Seasons will have a play to part in what type of sleeping bag or other bedding will be required together with where you plan to sleep.
- Sleeping bags are a standard item although what you can buy is far from standard.
- There are alternatives in the way of light travel/thermal blankets designed to be used on their own or over a sleeping bag liner or sleeping sheet.
- You will only need a sleeping bag if you are planning to stay in public or private albergues, and some convents and monasteries.
- The alternative is to stay in private albergues who advertise that bedding is provided, private family hotels or pensions or regular hotels. Quite often hotels have an albergue attached and offer dining facilities.
Lets look at sleeping bags. They are usually sold on the basis of their warmth. So if you expect really cold weather then one capable of handling sub zero temperatures may be needed. However, if you are sleeping indoors, particularly in a room with a lot of other warm bodies then it is highly unlikely the temperatures will be sub zero. So “all season” sleeping bags are not likely to be needed. If it really gets cold then the sleeping bag liner inside the bag will offer a lot more protection.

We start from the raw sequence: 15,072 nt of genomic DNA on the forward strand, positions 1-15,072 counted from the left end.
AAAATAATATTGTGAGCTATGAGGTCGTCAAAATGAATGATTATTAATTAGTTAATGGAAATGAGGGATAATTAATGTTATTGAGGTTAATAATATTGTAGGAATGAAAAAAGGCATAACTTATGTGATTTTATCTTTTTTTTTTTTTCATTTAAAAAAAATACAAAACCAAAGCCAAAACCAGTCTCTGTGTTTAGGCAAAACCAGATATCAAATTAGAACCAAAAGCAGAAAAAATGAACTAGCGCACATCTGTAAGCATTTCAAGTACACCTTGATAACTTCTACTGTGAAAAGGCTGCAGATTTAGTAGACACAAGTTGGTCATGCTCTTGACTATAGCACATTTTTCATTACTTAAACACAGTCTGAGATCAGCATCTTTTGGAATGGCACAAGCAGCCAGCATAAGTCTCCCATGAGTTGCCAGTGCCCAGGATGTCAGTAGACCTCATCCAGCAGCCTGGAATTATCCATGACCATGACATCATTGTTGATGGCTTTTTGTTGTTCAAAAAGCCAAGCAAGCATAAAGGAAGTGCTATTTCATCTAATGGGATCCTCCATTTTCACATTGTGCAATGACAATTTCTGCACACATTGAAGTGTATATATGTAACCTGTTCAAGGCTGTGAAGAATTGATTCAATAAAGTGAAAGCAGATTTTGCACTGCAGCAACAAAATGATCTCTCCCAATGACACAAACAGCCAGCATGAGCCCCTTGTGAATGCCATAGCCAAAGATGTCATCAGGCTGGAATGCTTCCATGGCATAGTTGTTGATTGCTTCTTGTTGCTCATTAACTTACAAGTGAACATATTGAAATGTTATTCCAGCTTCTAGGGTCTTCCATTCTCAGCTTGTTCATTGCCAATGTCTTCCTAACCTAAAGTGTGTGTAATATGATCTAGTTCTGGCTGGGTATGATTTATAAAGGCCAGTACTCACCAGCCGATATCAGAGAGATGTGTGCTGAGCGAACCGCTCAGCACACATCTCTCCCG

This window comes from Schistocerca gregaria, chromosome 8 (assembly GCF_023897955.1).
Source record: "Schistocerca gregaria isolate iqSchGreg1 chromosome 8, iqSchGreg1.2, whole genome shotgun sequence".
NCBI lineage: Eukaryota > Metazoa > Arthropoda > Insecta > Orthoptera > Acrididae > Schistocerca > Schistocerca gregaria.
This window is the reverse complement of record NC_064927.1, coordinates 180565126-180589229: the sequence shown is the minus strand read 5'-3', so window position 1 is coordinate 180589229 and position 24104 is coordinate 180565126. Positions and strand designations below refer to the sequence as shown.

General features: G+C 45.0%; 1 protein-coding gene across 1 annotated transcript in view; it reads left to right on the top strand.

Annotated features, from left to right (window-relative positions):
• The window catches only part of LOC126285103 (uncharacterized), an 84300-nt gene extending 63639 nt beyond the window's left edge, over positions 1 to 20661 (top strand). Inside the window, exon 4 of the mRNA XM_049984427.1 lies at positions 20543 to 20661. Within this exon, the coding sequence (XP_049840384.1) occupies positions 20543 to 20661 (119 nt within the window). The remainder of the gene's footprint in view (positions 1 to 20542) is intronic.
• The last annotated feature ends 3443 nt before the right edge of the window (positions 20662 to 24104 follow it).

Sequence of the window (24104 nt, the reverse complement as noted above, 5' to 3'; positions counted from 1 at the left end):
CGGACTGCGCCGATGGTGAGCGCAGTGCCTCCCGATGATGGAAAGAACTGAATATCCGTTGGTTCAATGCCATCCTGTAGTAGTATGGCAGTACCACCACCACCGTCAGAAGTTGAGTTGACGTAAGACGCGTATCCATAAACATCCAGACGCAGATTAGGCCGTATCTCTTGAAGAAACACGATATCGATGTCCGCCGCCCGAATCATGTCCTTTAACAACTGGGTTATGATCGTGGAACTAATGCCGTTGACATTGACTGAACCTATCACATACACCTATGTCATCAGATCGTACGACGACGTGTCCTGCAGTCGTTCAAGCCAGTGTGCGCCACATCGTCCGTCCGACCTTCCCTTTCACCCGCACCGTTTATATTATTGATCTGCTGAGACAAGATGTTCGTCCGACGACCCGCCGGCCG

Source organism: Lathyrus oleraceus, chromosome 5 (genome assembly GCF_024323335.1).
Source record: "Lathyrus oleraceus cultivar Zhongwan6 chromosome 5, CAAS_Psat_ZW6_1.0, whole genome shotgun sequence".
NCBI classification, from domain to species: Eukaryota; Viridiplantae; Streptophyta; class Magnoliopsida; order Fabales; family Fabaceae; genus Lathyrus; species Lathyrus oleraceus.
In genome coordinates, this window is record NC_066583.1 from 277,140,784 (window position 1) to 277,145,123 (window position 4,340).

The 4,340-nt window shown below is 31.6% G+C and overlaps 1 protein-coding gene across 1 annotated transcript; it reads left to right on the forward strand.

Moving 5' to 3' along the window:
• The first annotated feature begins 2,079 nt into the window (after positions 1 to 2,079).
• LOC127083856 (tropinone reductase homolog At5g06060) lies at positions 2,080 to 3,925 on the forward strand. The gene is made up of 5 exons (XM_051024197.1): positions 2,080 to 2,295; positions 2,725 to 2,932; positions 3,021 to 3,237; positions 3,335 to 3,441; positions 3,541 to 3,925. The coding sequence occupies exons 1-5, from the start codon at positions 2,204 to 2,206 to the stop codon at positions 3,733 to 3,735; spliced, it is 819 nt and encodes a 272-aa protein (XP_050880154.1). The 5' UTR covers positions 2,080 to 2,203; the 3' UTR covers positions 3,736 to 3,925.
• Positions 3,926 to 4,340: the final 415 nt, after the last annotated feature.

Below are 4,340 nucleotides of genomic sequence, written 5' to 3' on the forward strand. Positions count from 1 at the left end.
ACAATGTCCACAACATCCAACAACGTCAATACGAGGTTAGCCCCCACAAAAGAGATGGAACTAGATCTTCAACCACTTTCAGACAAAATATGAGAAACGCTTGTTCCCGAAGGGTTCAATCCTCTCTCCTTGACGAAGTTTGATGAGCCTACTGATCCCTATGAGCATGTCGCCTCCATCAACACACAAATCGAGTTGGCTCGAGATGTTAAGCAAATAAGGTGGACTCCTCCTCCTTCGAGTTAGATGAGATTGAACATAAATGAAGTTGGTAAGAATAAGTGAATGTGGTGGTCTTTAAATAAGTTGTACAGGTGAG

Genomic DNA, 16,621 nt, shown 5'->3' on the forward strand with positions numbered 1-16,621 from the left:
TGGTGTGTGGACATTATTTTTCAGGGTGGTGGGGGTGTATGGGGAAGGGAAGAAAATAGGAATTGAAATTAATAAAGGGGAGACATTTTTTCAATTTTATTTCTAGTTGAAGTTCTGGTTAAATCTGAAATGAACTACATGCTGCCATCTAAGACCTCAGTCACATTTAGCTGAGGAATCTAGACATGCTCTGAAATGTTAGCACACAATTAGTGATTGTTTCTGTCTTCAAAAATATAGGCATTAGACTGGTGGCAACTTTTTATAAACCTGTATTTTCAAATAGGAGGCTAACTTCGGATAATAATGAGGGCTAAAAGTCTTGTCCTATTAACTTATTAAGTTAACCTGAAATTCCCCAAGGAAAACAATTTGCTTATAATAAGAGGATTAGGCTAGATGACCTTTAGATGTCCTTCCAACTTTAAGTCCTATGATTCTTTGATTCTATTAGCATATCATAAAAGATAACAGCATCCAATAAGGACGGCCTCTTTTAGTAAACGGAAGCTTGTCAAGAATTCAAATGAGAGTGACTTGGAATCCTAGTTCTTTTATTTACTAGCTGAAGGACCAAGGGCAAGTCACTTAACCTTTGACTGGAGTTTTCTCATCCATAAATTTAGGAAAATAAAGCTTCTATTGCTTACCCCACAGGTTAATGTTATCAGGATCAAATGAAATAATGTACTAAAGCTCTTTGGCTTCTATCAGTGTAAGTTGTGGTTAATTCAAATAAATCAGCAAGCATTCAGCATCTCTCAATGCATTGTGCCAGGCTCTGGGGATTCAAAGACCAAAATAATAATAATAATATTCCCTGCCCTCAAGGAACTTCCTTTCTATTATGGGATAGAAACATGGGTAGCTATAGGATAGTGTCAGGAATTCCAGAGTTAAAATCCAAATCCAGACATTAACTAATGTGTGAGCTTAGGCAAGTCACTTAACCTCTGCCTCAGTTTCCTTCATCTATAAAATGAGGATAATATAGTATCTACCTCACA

Caution. Many sleeping bags will weigh 3- 4 lb which is 1.4- 1.8 kg. This is just too heavy. I highly recommend you look for a lightweight one preferably with a hood. Mine is made of down and weighs 870 g or 1 lb 15 oz.
Check the link below for options.
Sleeping bag options
Once on a Camino in Portugal I didn’t take a sleeping bag as it was a generally a warmish time of year. In one town it was really cold and the albergue didn’t offer any blankets so we just put all our clothes on and slept inside the sleeping bag liner.
It is important you do your own research bearing in mind the information above and matching that with likely seasonal conditions.